Table 3.

Recommendations on the Use of Neuromonitoring in Thyroid and Parathyroid Surgery. Registration Parameters in Intermittent IONM.

Breadth (μV)
Both sides  750±279μVa  1086±349μVa   
Right side  512μV (168–1593)b  623μV (207–1986)b   
Left side  460μV (138–1241)b  719μV (205–1767)b   
Latency (ms)
Both sides    3.96±0.69msa  3.56±0.49msa 
Right side  5.47±0.73msa
3.91ms (3.13–4.69)b 
2.73ms (1.95–3.91)b   
Left side  8.14±0.86msa
5.90ms (5–7.03)b 
2.73ms (1.95–3.91)b   
Duration (ms)
Right side  8.59ms (6.64–11.72)b  7.42ms (5.47–10.16)b   
Left side  9.38ms (7.42–11.72)b  7.42ms (5.47–9.77)b   

IONM: intraoperative neuromonitoring; RLN: recurrent laryngeal nerve; SLN: superior laryngeal nerve; VN: vagus nerve.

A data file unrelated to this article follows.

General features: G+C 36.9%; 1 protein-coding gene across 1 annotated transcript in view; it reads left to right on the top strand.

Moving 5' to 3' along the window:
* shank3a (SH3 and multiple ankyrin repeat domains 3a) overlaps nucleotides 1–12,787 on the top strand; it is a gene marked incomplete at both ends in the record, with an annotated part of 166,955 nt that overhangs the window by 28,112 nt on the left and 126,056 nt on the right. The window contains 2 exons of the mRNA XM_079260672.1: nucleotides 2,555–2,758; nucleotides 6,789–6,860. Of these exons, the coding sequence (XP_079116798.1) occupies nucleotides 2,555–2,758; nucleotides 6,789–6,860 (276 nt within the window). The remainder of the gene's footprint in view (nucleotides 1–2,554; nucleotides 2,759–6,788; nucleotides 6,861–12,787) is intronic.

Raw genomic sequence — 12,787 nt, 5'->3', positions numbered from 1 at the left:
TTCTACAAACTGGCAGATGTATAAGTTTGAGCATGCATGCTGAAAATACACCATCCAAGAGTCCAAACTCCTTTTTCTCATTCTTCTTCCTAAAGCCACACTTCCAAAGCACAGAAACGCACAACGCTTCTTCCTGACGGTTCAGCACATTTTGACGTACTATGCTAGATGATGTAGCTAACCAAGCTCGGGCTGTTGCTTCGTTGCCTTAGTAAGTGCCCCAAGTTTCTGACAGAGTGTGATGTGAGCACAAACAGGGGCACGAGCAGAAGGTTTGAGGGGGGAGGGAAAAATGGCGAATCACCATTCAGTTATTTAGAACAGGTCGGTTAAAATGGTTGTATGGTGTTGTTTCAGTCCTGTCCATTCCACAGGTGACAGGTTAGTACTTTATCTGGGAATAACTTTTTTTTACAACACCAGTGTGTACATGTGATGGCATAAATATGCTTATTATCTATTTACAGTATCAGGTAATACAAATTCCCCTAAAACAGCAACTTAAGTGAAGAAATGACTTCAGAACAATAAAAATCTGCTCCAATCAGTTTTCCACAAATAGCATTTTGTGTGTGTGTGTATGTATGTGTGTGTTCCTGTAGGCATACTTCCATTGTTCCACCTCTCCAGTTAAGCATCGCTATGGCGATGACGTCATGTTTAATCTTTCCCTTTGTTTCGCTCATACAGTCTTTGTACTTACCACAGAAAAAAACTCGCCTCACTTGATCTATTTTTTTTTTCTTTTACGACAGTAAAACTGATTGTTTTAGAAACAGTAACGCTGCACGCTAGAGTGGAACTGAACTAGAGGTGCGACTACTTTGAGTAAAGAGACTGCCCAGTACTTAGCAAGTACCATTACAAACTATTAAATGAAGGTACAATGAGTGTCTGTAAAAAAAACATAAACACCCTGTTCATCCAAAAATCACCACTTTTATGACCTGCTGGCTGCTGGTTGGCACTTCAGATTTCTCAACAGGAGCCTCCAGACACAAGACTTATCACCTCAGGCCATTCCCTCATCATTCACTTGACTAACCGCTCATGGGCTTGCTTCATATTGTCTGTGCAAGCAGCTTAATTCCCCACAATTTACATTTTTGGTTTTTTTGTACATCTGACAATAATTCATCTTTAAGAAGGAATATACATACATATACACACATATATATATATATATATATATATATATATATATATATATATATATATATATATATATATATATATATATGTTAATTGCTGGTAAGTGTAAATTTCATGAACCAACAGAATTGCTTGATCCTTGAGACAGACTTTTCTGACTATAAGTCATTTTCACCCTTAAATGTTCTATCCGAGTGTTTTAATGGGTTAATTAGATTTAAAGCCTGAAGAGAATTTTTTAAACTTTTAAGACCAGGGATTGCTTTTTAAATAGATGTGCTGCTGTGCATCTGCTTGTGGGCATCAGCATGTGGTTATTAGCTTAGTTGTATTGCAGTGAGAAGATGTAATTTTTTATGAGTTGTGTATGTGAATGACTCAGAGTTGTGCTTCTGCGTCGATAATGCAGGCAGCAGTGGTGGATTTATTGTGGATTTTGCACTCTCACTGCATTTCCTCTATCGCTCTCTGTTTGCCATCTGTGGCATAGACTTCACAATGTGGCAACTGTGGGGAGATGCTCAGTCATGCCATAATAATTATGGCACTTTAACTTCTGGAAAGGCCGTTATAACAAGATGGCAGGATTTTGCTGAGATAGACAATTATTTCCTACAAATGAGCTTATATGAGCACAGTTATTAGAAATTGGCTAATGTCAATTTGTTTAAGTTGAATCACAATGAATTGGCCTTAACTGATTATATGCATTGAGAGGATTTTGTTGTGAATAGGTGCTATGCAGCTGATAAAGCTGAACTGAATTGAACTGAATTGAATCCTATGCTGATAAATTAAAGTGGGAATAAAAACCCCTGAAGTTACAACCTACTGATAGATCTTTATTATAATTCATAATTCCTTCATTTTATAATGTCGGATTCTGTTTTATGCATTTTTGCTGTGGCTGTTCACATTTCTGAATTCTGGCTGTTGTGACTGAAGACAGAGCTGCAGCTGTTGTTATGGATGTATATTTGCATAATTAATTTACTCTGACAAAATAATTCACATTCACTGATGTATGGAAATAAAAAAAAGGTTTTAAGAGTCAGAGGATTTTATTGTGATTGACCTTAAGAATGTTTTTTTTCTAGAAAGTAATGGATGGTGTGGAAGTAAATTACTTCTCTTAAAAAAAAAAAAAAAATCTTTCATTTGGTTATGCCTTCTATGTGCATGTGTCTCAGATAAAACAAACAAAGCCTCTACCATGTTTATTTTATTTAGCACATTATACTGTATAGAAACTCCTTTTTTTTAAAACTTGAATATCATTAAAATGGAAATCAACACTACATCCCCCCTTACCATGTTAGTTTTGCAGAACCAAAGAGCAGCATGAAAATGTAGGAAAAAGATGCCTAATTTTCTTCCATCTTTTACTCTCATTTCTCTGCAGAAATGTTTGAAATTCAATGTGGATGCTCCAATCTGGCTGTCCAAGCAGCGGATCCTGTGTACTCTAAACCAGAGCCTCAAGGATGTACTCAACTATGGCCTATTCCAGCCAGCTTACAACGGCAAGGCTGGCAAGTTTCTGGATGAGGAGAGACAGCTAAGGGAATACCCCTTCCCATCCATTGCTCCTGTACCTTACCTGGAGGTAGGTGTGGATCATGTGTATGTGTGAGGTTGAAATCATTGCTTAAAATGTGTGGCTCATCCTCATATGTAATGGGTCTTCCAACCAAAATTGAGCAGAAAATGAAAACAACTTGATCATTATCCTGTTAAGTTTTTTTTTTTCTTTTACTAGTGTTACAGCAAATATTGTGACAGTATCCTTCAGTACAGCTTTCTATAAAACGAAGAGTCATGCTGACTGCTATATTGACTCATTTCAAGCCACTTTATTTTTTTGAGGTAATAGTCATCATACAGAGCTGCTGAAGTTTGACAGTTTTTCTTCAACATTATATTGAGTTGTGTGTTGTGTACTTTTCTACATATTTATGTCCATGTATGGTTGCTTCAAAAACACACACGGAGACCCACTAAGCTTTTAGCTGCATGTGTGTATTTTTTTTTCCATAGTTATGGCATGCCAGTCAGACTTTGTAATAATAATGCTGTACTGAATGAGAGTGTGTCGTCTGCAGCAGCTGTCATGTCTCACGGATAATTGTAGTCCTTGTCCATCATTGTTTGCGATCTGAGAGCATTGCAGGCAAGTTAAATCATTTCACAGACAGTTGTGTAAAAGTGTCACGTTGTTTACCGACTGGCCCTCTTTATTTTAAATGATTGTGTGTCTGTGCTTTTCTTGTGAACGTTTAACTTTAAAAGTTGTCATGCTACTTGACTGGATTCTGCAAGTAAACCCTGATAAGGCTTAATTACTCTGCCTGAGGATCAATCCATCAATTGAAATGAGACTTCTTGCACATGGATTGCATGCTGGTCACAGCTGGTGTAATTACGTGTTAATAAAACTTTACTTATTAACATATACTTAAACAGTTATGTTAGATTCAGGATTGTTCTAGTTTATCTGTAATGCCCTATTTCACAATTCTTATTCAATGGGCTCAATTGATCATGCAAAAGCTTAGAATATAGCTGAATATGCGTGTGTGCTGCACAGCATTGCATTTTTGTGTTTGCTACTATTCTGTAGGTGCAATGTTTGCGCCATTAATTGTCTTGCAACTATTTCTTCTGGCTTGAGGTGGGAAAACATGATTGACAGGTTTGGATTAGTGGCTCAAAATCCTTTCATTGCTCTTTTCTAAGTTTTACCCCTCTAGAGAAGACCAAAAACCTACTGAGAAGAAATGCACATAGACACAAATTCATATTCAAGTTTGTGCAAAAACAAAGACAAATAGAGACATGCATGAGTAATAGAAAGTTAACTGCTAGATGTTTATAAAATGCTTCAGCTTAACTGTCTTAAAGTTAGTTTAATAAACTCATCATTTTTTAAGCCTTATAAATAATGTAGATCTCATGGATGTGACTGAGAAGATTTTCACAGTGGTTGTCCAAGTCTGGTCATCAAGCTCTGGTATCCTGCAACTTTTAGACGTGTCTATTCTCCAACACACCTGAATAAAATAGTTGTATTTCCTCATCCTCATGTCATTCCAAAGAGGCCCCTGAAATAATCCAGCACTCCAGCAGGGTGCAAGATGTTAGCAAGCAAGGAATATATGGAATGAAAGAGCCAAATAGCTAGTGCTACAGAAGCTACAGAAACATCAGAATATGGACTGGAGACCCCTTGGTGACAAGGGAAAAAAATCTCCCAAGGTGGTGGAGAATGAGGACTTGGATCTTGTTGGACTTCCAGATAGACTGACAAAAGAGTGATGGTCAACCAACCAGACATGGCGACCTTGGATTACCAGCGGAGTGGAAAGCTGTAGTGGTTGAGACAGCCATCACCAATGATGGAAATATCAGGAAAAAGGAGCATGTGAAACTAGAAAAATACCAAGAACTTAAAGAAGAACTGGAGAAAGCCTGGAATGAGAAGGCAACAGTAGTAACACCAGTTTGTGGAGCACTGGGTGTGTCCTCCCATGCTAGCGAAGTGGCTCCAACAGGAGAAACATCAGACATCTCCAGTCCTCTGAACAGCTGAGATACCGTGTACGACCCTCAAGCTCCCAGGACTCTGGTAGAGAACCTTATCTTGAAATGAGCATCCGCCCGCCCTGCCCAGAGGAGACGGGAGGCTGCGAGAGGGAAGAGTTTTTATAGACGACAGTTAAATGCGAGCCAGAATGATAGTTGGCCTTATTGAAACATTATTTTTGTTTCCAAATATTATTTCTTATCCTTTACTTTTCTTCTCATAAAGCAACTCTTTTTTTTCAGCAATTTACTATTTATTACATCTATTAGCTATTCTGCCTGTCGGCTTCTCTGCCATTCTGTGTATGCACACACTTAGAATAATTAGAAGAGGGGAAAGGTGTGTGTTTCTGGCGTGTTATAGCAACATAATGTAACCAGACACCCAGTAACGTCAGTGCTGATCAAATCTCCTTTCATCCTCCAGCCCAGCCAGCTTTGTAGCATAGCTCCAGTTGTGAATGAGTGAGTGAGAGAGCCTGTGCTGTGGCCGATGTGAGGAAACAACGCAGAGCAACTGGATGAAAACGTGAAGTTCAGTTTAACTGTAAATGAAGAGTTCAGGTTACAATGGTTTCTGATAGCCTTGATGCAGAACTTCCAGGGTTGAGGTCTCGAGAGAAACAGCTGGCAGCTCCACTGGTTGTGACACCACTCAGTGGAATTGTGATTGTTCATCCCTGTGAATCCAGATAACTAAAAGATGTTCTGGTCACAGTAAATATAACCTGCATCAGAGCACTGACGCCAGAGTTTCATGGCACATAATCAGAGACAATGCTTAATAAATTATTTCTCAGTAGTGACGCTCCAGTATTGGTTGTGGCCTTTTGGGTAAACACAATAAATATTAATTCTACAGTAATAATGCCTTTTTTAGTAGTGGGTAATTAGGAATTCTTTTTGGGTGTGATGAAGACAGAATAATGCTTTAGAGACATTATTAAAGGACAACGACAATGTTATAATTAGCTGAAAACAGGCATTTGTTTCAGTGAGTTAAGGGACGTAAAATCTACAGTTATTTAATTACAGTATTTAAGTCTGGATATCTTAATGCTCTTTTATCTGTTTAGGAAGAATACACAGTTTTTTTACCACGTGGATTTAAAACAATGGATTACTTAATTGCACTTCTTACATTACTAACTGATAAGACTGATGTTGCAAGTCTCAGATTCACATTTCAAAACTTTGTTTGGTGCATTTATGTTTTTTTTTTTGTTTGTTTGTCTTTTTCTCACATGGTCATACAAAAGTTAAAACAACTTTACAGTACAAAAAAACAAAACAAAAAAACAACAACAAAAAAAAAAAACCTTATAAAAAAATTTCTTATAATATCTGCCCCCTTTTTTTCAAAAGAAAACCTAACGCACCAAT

Expressed as mean and its standard deviation. Source: Lorenz et al.26


Expressed as median and its range (P10-P90). Source: Dionigi et al.41

Defects may occur in the signal which are analysed in the section called “signal loss behaviour” (absence, loss or reduction of intensity or increase of latency) or excess signal.

Excess signal is a false positive which may be due to a stimulus made on a nerve or vessel bridge, on the trachea, to interferences (electric, bipolar scalpel) or that the ETT has moved with respiratory movements, where the registration was not dualphased, had no relationship with the stimulus applied and lacked latency.46 The correct signal may be obtained by lowering the stimulus to 0.8mA or increasing the threshold (up to 200μV).

Signal losses may occur without LP (false positive, see the section on “signal loss behaviour”) and signal with LP (false negative) recordings.

Possible causes of false negative are:

  • Type 1 lesion (segmentary) or the RLN in which distal stimulus is obtained without there being a V2 signal.